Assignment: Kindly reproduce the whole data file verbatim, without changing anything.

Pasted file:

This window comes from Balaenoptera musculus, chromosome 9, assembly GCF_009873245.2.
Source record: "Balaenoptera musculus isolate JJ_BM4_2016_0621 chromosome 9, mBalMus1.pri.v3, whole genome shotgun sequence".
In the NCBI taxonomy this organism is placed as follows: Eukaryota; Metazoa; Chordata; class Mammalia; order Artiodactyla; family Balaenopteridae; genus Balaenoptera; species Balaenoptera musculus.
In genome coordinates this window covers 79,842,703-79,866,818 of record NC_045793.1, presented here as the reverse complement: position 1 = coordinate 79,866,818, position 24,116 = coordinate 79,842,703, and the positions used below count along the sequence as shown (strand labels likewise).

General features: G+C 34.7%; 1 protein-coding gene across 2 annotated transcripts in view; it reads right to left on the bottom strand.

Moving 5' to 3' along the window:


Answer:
This window comes from Balaenoptera musculus, chromosome 9, assembly GCF_009873245.2.
Source record: "Balaenoptera musculus isolate JJ_BM4_2016_0621 chromosome 9, mBalMus1.pri.v3, whole genome shotgun sequence".
In the NCBI taxonomy this organism is placed as follows: Eukaryota; Metazoa; Chordata; class Mammalia; order Artiodactyla; family Balaenopteridae; genus Balaenoptera; species Balaenoptera musculus.
In genome coordinates this window covers 79,842,703-79,866,818 of record NC_045793.1, presented here as the reverse complement: position 1 = coordinate 79,866,818, position 24,116 = coordinate 79,842,703, and the positions used below count along the sequence as shown (strand labels likewise).

General features: G+C 34.7%; 1 protein-coding gene across 2 annotated transcripts in view; it reads right to left on the bottom strand.

Moving 5' to 3' along the window: